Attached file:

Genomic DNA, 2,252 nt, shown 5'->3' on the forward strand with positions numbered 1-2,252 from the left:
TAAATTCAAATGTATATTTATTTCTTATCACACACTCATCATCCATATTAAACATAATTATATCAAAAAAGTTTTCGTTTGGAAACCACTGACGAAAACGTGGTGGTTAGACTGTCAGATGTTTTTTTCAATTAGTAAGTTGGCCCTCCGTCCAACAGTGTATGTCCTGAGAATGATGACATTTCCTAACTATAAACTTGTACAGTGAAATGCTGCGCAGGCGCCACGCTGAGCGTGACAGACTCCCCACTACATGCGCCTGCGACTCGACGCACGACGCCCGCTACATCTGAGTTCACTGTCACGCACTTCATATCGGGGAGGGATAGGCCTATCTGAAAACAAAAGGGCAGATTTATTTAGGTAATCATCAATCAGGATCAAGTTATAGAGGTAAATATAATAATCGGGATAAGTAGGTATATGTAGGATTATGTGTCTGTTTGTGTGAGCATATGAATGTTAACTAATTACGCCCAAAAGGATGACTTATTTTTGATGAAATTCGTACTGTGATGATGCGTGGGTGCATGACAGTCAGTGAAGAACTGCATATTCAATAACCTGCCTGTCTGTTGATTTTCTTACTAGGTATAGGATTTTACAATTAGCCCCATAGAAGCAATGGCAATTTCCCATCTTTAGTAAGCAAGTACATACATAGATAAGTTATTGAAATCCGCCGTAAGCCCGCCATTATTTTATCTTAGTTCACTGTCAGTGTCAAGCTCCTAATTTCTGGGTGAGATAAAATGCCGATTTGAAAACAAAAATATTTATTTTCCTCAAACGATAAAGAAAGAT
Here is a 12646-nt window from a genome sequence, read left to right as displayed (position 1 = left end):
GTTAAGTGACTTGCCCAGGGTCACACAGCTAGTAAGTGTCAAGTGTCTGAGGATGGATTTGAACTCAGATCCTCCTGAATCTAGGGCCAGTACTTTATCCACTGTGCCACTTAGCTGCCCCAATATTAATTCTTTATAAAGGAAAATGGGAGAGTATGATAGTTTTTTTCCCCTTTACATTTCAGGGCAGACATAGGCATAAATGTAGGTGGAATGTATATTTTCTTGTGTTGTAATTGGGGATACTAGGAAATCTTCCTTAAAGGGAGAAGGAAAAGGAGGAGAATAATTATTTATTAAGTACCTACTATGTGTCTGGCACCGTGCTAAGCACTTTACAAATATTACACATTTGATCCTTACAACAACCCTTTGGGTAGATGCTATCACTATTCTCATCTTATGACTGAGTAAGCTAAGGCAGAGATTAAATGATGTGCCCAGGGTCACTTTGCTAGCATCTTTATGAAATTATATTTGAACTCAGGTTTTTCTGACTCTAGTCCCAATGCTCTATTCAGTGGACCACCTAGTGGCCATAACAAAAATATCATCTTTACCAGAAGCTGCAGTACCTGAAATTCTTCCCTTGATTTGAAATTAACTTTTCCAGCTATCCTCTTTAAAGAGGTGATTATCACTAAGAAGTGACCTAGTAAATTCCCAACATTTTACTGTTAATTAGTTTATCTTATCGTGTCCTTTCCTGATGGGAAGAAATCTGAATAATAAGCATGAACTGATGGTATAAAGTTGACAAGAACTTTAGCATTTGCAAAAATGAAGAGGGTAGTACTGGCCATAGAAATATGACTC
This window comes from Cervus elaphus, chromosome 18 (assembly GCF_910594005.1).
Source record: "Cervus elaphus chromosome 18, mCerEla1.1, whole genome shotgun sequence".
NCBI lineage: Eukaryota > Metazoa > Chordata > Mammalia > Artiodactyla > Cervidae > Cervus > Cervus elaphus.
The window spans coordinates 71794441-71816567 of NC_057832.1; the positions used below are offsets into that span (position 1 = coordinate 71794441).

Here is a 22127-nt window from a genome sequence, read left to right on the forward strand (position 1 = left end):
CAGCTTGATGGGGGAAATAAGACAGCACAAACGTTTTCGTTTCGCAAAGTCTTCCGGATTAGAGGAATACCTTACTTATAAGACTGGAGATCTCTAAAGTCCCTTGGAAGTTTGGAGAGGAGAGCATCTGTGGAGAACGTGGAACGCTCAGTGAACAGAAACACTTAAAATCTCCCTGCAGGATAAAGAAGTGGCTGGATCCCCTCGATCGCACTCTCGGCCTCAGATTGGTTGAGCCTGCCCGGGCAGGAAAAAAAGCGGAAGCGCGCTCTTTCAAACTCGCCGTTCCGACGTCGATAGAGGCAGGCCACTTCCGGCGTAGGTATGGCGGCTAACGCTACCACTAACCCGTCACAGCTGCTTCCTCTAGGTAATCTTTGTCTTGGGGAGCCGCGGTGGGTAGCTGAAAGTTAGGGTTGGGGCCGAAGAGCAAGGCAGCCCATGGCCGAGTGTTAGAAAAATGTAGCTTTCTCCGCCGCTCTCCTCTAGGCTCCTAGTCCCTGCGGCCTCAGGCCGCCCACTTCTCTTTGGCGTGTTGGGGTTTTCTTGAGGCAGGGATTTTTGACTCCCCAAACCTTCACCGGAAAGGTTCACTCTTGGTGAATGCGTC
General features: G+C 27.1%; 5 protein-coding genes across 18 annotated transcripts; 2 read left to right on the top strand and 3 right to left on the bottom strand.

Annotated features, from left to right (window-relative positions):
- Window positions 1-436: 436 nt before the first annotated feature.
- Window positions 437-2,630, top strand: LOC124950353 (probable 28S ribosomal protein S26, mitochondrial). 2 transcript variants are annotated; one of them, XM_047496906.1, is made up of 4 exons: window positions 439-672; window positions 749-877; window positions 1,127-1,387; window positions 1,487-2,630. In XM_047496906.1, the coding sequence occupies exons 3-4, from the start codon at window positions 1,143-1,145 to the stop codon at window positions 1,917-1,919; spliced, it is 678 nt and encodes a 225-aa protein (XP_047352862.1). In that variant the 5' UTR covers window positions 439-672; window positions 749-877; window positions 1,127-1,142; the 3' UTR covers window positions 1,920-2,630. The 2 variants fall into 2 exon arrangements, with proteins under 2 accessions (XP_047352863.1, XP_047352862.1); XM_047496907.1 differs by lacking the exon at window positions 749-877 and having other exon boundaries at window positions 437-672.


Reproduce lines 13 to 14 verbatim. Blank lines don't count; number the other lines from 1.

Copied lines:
- Window positions 1-436: 436 nt before the first annotated feature.
- Window positions 437-2,630, top strand: LOC124950353 (probable 28S ribosomal protein S26, mitochondrial). 2 transcript variants are annotated; one of them, XM_047496906.1, is made up of 4 exons: window positions 439-672; window positions 749-877; window positions 1,127-1,387; window positions 1,487-2,630. In XM_047496906.1, the coding sequence occupies exons 3-4, from the start codon at window positions 1,143-1,145 to the stop codon at window positions 1,917-1,919; spliced, it is 678 nt and encodes a 225-aa protein (XP_047352862.1). In that variant the 5' UTR covers window positions 439-672; window positions 749-877; window positions 1,127-1,142; the 3' UTR covers window positions 1,920-2,630. The 2 variants fall into 2 exon arrangements, with proteins under 2 accessions (XP_047352863.1, XP_047352862.1); XM_047496907.1 differs by lacking the exon at window positions 749-877 and having other exon boundaries at window positions 437-672.